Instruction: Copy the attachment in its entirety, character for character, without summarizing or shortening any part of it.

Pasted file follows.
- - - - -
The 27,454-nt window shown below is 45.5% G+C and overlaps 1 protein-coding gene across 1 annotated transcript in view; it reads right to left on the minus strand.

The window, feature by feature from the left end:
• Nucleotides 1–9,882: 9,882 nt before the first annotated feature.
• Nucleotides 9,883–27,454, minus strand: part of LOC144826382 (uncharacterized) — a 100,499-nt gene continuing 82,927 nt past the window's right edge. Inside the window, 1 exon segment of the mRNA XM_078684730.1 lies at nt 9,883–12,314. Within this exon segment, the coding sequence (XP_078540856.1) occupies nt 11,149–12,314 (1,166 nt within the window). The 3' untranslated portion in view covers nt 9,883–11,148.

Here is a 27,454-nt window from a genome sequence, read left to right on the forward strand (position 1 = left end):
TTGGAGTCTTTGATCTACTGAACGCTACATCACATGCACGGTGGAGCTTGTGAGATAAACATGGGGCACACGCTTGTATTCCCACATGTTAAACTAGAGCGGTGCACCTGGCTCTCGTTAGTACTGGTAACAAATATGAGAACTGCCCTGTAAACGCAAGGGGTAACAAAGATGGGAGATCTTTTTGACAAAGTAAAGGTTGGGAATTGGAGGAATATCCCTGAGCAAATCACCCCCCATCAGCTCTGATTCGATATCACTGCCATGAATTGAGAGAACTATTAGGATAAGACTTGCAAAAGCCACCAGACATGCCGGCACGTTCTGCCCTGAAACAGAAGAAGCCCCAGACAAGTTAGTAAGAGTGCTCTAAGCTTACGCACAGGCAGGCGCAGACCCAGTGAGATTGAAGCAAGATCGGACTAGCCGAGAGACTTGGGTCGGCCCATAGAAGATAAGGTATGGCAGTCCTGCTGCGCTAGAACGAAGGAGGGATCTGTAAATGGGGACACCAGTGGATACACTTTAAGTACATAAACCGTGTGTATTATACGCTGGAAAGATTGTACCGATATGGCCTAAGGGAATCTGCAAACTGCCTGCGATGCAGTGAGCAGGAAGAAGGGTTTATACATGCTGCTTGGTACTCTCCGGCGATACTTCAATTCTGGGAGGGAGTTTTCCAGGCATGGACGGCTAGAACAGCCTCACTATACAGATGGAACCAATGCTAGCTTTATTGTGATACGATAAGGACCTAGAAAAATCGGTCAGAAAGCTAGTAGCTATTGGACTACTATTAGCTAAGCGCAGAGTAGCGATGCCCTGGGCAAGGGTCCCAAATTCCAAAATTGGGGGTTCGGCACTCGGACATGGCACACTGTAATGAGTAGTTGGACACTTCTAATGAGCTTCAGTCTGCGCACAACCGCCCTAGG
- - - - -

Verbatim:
The 27,454-nt window shown below is 45.5% G+C and overlaps 1 protein-coding gene across 1 annotated transcript in view; it reads right to left on the minus strand.

The window, feature by feature from the left end:
• Nucleotides 1–9,882: 9,882 nt before the first annotated feature.
• Nucleotides 9,883–27,454, minus strand: part of LOC144826382 (uncharacterized) — a 100,499-nt gene continuing 82,927 nt past the window's right edge. Inside the window, 1 exon segment of the mRNA XM_078684730.1 lies at nt 9,883–12,314. Within this exon segment, the coding sequence (XP_078540856.1) occupies nt 11,149–12,314 (1,166 nt within the window). The 3' untranslated portion in view covers nt 9,883–11,148.

Here is a 27,454-nt window from a genome sequence, read left to right on the forward strand (position 1 = left end):
TTGGAGTCTTTGATCTACTGAACGCTACATCACATGCACGGTGGAGCTTGTGAGATAAACATGGGGCACACGCTTGTATTCCCACATGTTAAACTAGAGCGGTGCACCTGGCTCTCGTTAGTACTGGTAACAAATATGAGAACTGCCCTGTAAACGCAAGGGGTAACAAAGATGGGAGATCTTTTTGACAAAGTAAAGGTTGGGAATTGGAGGAATATCCCTGAGCAAATCACCCCCCATCAGCTCTGATTCGATATCACTGCCATGAATTGAGAGAACTATTAGGATAAGACTTGCAAAAGCCACCAGACATGCCGGCACGTTCTGCCCTGAAACAGAAGAAGCCCCAGACAAGTTAGTAAGAGTGCTCTAAGCTTACGCACAGGCAGGCGCAGACCCAGTGAGATTGAAGCAAGATCGGACTAGCCGAGAGACTTGGGTCGGCCCATAGAAGATAAGGTATGGCAGTCCTGCTGCGCTAGAACGAAGGAGGGATCTGTAAATGGGGACACCAGTGGATACACTTTAAGTACATAAACCGTGTGTATTATACGCTGGAAAGATTGTACCGATATGGCCTAAGGGAATCTGCAAACTGCCTGCGATGCAGTGAGCAGGAAGAAGGGTTTATACATGCTGCTTGGTACTCTCCGGCGATACTTCAATTCTGGGAGGGAGTTTTCCAGGCATGGACGGCTAGAACAGCCTCACTATACAGATGGAACCAATGCTAGCTTTATTGTGATACGATAAGGACCTAGAAAAATCGGTCAGAAAGCTAGTAGCTATTGGACTACTATTAGCTAAGCGCAGAGTAGCGATGCCCTGGGCAAGGGTCCCAAATTCCAAAATTGGGGGTTCGGCACTCGGACATGGCACACTGTAATGAGTAGTTGGACACTTCTAATGAGCTTCAGTCTGCGCACAACCGCCCTAGG